APR: your source for nuclear news and analysis since April 16, 2010

Monday, August 25, 2014

Doel 3 and Tihange 2 units back in news / Turbine Generators

The saga of the hydrogen inclusions in the reactor vessels of the Doel Unit 3 and Tihange Unit 2 reactors in Belgium has, as some may already know, taken another turn; a recent finding has caused the shutdown of these two reactors indefinitely pending results of yet another investigation.

The history of these events is roughly as follows:  First, during an inspection in which new and sophisticated equipment never used before was employed, what appeared to be defects were found in the reactor vessel at Doel Unit 3.  This led to wide speculation about the vessels manufactured by Rotterdam Dockyard, and resulted in this extensive article I wrote for ANS in August 2012.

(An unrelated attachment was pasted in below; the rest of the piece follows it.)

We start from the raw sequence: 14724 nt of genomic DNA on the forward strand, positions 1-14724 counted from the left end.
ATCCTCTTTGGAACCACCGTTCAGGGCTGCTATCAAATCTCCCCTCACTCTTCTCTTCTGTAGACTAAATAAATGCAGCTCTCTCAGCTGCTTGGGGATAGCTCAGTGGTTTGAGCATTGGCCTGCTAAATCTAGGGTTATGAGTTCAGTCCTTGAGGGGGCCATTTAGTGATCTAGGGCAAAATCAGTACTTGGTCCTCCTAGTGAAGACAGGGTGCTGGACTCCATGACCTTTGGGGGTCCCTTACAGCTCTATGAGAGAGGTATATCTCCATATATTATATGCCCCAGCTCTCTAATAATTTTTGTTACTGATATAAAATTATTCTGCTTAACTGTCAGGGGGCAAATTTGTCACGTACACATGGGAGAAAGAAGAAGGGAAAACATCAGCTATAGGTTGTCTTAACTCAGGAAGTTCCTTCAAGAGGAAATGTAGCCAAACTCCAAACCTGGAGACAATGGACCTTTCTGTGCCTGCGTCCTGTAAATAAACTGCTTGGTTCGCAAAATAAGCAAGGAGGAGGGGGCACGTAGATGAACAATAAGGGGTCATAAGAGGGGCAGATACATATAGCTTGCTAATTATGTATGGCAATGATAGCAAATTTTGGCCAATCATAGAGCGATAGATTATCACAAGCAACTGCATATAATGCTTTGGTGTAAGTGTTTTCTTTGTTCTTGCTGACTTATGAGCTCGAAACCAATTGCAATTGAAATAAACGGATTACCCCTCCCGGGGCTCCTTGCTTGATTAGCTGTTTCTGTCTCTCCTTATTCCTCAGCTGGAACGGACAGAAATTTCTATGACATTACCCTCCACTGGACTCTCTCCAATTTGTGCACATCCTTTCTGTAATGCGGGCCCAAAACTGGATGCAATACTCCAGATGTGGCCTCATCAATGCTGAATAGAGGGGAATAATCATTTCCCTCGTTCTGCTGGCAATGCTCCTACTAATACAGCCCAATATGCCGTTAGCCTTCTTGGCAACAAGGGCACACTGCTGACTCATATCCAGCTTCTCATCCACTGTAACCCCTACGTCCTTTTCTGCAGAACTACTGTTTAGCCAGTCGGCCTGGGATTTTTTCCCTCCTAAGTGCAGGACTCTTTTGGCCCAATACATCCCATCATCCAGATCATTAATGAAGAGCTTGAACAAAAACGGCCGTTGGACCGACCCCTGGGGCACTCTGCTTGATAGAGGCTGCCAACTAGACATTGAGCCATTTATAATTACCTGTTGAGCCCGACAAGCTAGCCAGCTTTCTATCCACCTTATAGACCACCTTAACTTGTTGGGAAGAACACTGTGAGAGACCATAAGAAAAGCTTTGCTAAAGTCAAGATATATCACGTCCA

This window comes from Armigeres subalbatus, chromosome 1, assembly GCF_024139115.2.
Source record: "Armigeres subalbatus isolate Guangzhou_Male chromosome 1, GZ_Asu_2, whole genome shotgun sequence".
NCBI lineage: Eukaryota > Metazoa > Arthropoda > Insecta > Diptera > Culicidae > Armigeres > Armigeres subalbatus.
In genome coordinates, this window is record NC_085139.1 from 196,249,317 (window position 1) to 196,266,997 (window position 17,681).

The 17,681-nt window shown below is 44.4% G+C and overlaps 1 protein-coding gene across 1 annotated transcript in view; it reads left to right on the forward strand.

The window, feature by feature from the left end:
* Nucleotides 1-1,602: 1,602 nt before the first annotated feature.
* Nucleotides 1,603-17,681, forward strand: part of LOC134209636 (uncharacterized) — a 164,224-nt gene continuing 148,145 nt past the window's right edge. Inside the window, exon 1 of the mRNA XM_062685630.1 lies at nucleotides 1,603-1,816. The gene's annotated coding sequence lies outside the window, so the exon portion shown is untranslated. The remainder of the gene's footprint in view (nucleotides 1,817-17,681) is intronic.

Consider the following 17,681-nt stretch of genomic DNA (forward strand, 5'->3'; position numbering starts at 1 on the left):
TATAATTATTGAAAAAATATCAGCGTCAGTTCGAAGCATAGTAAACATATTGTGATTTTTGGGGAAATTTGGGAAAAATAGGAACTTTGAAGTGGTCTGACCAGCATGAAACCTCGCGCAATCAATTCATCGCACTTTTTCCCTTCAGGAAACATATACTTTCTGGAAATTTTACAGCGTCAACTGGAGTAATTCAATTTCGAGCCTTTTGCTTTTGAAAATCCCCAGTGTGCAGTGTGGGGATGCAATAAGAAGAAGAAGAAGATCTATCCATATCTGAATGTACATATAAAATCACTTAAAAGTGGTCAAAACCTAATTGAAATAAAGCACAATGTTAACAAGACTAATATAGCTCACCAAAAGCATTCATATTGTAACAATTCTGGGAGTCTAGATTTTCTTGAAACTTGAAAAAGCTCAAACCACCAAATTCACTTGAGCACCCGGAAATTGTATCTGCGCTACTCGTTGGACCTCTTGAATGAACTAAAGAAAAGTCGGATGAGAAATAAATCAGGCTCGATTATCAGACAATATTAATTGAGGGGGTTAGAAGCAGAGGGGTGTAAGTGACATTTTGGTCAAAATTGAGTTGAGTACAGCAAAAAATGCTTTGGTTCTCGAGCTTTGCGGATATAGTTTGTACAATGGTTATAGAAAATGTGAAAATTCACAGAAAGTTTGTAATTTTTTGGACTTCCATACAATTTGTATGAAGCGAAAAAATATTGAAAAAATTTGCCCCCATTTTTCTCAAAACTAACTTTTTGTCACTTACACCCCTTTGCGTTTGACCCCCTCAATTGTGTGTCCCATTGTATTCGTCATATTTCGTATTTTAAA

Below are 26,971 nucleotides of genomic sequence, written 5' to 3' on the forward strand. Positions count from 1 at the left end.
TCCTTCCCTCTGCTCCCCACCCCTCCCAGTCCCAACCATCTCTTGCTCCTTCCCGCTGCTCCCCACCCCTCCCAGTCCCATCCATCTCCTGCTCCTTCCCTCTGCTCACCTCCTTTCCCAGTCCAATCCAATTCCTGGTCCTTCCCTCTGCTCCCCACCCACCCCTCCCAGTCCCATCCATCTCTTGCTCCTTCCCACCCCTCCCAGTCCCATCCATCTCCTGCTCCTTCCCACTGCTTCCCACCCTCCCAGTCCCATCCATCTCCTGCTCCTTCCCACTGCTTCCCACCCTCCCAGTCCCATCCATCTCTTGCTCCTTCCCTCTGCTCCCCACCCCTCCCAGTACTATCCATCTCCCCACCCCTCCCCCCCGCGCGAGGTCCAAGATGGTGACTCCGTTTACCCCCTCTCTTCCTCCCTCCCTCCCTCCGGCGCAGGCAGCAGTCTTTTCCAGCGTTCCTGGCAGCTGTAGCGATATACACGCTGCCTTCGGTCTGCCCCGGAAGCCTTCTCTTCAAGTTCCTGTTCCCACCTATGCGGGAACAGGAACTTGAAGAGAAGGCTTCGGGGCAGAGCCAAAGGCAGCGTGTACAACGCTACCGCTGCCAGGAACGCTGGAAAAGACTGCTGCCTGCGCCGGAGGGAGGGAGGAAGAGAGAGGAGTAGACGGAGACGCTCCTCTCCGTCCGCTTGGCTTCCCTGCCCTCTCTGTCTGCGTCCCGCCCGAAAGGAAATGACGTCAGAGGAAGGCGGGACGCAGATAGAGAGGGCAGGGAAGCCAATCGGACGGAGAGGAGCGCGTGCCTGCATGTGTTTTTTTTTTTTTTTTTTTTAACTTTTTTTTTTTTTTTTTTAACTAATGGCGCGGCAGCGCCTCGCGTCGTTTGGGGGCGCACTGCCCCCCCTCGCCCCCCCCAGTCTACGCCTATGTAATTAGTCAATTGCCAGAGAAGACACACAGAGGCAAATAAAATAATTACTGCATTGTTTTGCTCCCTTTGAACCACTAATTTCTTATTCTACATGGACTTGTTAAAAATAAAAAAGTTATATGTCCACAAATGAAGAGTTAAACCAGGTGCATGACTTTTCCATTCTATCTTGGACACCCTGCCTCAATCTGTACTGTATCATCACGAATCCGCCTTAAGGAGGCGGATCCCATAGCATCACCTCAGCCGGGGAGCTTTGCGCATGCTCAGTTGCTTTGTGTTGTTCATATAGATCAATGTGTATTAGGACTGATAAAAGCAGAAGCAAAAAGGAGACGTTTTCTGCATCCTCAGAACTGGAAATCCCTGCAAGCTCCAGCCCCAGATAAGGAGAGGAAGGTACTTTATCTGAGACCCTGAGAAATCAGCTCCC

Eventually all US units were cleared of any suspicion, and so were all others elsewhere except for Tihange Unit 2, where similar defects seemed to exist.  These were later determined to be caused by hydrogen inclusion in the pressure vessels, and Electrabel (owner of the two nuclear units in question) decided that the units were safe to restart.  It submitted a restart plan to the Belgian nuclear regulator, FANC, in late 2012.

After much back-and-forth between FANC and Electrabel covering short and long term requirements, both plants were allowed to restart in May 2013.

What has happened now is that hydrogen flaked reactor pressure vessel test samples which were being irradiated and then tested to demonstrate strength have shown a marked change in material characteristics - for the worse.  The two plants were placed in their scheduled outages earlier than originally scheduled, but are now being held shut down by FANC until further notice.